Lydia Brown, a contributor to my book and participant in the other featured book session this year on Addressing Ableism: Philosophical Questions via Disability Studies (Lexington Books, 2017), is an award-winning advocate [here, here, and here] yet also a ‘non-philosopher.’ They mentioned in my session the real, easily observed ‘echo-chamber’ effect of academic communities (as it is also the case sometimes in advocacy communities). I don’t think that – and this is mostly by my observations and experiences as well – the larger, more recognizable and established philosophical communities like SPEP and APA (which offer themselves as inclusive, accommodating, and accessible spaces) have properly ensured themselves from Brown’s well-described echo-chamber effect.
There is such a precious and intimate sociality that I am most grateful for in the context of philoSOPHIA, an opportunity to really commune with others. I am not performing the work of philosophy, not costuming myself in the cloak of academic legitimacy in this exercise of sociality. It is a retreat, as Havis suggests, per her reading of The I Ching: ‘retreat is a strategic possibility in acts of refusal – not abandoning the field but by engaging in small acts of resistance to prepare the field for one’s return.’ This was, for me, a revisiting and a rescuing from the slings and arrows of academic life with and among kindred, in kindred sociality – an enmembering against the dismemberments of an ableist and neoliberal polis. This concept of enmembering is a work in progress. At the end of Addressing Ableism, I state: “By enmemberment, I mean imagining—truly entertaining—ways in which we ought to make space, maybe ‘hold space,’ so each member otherwise dismembered, otherwise disposed, instead can have place and context for not just being, merely existing or ‘surviving,’ but rather prosthetically sustaining a generous persistent partiality of belonging in the world” (2017, 150).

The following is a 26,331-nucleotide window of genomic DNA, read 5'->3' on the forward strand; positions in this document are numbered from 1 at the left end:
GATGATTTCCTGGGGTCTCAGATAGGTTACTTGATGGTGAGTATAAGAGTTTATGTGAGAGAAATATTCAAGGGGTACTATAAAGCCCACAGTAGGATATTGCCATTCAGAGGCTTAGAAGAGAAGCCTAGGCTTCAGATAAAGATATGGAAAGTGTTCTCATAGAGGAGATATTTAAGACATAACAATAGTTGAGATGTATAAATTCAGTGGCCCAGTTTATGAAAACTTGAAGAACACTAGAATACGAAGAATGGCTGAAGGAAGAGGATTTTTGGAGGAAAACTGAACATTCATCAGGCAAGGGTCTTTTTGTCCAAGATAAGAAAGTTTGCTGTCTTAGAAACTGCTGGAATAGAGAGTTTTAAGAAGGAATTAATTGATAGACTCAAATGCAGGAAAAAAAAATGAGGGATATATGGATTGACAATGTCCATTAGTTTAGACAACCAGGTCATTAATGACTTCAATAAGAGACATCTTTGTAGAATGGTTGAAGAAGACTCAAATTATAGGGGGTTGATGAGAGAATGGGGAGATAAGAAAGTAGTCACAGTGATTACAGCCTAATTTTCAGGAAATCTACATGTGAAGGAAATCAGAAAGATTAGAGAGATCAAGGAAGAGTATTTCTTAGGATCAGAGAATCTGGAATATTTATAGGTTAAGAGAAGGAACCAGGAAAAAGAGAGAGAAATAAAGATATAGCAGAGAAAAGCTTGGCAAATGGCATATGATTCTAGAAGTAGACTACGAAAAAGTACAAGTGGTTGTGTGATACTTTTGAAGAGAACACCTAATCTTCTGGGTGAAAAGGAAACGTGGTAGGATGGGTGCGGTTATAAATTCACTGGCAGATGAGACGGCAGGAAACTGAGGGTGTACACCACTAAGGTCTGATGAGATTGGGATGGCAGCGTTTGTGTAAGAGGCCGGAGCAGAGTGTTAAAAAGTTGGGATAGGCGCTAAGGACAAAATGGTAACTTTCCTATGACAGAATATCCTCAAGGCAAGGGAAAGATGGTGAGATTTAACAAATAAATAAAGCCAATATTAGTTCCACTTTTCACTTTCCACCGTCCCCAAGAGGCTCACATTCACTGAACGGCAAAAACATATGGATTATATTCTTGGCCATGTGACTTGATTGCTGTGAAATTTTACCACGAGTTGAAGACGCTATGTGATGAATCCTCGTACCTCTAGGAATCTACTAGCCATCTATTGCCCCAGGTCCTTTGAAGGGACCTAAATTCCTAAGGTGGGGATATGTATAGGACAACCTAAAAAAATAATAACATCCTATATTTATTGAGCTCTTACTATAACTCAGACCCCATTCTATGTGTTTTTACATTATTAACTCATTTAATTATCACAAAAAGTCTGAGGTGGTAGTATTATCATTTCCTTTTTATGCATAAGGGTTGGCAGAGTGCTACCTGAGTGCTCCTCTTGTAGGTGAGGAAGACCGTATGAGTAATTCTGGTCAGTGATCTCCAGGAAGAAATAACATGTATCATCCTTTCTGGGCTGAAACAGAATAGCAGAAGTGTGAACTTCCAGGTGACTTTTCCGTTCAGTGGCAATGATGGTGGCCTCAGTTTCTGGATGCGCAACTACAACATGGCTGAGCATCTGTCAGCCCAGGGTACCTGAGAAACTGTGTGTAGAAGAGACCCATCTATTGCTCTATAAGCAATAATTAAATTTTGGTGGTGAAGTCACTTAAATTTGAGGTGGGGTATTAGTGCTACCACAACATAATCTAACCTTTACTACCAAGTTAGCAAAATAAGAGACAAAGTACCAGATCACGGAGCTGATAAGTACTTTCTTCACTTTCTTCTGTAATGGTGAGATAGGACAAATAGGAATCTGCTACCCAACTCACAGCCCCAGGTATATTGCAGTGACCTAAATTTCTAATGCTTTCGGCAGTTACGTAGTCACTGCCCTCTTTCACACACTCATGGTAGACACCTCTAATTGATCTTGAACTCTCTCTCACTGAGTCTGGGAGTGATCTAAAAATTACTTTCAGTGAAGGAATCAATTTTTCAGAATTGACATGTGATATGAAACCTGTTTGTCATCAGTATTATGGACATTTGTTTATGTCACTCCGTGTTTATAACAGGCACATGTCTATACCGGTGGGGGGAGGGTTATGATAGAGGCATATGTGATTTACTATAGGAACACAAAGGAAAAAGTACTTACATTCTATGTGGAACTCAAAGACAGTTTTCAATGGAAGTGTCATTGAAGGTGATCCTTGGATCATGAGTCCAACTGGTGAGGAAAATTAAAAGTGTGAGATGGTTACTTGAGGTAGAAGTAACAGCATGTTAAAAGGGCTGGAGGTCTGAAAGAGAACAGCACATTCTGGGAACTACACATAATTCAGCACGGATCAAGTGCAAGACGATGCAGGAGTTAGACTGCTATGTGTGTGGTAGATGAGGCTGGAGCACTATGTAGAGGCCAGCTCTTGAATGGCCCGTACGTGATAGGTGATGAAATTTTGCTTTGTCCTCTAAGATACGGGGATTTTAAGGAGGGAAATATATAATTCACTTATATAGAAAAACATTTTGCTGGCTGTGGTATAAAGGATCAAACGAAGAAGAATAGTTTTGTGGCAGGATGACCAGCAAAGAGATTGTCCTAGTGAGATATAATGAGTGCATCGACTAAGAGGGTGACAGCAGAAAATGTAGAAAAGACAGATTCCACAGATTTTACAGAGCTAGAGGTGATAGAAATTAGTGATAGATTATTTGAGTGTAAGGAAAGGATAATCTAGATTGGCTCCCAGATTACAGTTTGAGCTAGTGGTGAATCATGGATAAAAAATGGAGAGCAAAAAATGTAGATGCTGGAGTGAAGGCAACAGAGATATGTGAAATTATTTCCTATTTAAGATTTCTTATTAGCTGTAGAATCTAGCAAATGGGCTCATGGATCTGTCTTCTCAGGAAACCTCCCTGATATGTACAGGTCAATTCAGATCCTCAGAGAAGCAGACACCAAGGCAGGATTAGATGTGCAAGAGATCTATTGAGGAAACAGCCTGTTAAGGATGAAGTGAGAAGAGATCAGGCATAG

My final thought is a reiteration of my first one: James’ naming of the academy as ‘risk-averse.’ Intellectual generosity as well as good faith practices are undermined in conditions of privatized, protectionist, individualistic, exploitive, and institutionalized modes of inquiry or enterprise. I go back to my institution fortified and partially immunized against the hazards of assumed neutrality in the apparatus of academic management and administration. After this retreat and the generous refuge for experimenting with the taking of real philosophical (and perhaps true existential) risk, I am grateful for the fortification against the nausea-inducing and pervasive threat of dismemberment often given to the business of academia.
[*] The author would like to thank to Joy James, Kelsey Borrowman, Joel Michael Reynolds, Devonya Havis, William Paris, Das Janssen, Lauren Guilmette, and Melinda Hall for their feedback in the drafting of this post as well as to Ladelle McWhorter and the philoSOPHIA 2018 executive committee for the organizing of this conference.
Jennifer Scuro is Associate Professor of Philosophy at The College of New Rochelle in New York. She is author of The Pregnancy ≠ Childbearing Project: A Phenomenology of Miscarriage (Rowman & Littlefield International, Feb 2017), a text that is part (autobio)graphic novel and part philosophical analysis, as well asAddressing Ableism: Philosophical Questions via Disability Studies(Lexington Books, Oct 2017).